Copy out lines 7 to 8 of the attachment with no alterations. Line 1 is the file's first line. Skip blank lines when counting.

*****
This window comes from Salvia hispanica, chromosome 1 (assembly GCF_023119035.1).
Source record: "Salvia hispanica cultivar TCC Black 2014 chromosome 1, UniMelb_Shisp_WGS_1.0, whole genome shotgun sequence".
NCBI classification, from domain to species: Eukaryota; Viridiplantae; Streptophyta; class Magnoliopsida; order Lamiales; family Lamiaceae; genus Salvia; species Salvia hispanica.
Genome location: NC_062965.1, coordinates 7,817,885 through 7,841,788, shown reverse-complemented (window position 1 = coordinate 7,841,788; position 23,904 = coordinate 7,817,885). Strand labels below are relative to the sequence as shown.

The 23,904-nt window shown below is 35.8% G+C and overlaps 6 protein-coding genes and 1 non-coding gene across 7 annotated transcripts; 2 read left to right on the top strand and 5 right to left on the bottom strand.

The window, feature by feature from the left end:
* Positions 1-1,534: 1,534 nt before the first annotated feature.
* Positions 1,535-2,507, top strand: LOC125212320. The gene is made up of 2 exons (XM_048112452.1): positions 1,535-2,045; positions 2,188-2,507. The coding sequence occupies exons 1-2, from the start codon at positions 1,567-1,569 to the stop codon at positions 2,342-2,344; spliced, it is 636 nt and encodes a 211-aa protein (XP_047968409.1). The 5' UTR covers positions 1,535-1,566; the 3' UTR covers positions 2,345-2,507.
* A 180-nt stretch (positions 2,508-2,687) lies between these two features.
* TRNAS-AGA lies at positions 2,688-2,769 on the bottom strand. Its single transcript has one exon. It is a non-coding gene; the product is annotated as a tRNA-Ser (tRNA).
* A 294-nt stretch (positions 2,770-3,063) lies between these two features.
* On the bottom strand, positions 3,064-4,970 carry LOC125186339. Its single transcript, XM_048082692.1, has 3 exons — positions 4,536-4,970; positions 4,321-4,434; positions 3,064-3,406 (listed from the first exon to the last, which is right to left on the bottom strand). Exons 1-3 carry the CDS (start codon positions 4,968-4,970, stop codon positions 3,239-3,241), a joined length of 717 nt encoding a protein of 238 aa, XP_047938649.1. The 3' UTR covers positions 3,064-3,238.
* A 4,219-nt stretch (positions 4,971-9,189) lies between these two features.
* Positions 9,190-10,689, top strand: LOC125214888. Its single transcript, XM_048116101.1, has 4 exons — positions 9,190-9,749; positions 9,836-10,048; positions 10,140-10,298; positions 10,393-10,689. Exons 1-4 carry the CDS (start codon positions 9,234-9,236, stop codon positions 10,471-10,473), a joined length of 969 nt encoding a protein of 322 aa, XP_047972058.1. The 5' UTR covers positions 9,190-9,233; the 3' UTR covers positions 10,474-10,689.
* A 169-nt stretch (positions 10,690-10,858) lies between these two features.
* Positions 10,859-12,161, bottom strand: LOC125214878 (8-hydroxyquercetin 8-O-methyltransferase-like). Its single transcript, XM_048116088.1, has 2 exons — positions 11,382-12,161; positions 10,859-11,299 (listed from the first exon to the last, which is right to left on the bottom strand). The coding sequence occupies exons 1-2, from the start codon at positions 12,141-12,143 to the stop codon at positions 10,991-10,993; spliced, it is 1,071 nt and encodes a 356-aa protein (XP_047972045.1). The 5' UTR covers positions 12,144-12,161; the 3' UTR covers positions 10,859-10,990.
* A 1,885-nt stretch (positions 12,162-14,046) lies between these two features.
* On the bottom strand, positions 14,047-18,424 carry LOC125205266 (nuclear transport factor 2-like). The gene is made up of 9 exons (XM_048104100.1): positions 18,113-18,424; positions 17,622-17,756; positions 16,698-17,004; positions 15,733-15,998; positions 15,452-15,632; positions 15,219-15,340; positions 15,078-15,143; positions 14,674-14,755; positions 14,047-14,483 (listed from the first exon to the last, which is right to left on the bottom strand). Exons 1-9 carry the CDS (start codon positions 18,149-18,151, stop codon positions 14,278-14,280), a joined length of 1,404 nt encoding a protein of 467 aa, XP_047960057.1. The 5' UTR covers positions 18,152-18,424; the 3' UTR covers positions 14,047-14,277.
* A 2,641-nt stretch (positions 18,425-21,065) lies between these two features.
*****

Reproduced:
* Positions 1-1,534: 1,534 nt before the first annotated feature.
* Positions 1,535-2,507, top strand: LOC125212320. The gene is made up of 2 exons (XM_048112452.1): positions 1,535-2,045; positions 2,188-2,507. The coding sequence occupies exons 1-2, from the start codon at positions 1,567-1,569 to the stop codon at positions 2,342-2,344; spliced, it is 636 nt and encodes a 211-aa protein (XP_047968409.1). The 5' UTR covers positions 1,535-1,566; the 3' UTR covers positions 2,345-2,507.